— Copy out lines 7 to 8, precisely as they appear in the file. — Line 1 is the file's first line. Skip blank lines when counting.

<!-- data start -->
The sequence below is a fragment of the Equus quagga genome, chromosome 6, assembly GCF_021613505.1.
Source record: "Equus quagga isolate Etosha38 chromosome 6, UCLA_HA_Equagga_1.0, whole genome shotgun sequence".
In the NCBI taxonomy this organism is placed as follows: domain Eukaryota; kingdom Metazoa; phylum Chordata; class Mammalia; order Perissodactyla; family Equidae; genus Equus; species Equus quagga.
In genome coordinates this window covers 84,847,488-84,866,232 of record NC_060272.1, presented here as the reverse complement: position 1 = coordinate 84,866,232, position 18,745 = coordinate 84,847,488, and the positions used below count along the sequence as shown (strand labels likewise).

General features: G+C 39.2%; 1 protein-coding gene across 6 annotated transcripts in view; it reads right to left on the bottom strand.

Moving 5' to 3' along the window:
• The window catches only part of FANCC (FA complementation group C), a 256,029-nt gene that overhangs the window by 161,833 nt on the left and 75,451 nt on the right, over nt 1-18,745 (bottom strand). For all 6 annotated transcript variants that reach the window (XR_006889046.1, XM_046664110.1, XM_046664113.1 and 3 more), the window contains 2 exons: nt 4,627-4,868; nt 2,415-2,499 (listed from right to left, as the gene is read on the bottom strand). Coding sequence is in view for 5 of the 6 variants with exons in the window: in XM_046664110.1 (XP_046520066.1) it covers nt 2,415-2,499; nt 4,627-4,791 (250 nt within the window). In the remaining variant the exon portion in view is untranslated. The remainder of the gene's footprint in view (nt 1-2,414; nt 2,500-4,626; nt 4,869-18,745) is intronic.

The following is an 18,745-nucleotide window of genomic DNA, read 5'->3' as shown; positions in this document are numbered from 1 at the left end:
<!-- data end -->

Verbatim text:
• The window catches only part of FANCC (FA complementation group C), a 256,029-nt gene that overhangs the window by 161,833 nt on the left and 75,451 nt on the right, over nt 1-18,745 (bottom strand). For all 6 annotated transcript variants that reach the window (XR_006889046.1, XM_046664110.1, XM_046664113.1 and 3 more), the window contains 2 exons: nt 4,627-4,868; nt 2,415-2,499 (listed from right to left, as the gene is read on the bottom strand). Coding sequence is in view for 5 of the 6 variants with exons in the window: in XM_046664110.1 (XP_046520066.1) it covers nt 2,415-2,499; nt 4,627-4,791 (250 nt within the window). In the remaining variant the exon portion in view is untranslated. The remainder of the gene's footprint in view (nt 1-2,414; nt 2,500-4,626; nt 4,869-18,745) is intronic.

The following is an 18,745-nucleotide window of genomic DNA, read 5'->3' as shown; positions in this document are numbered from 1 at the left end: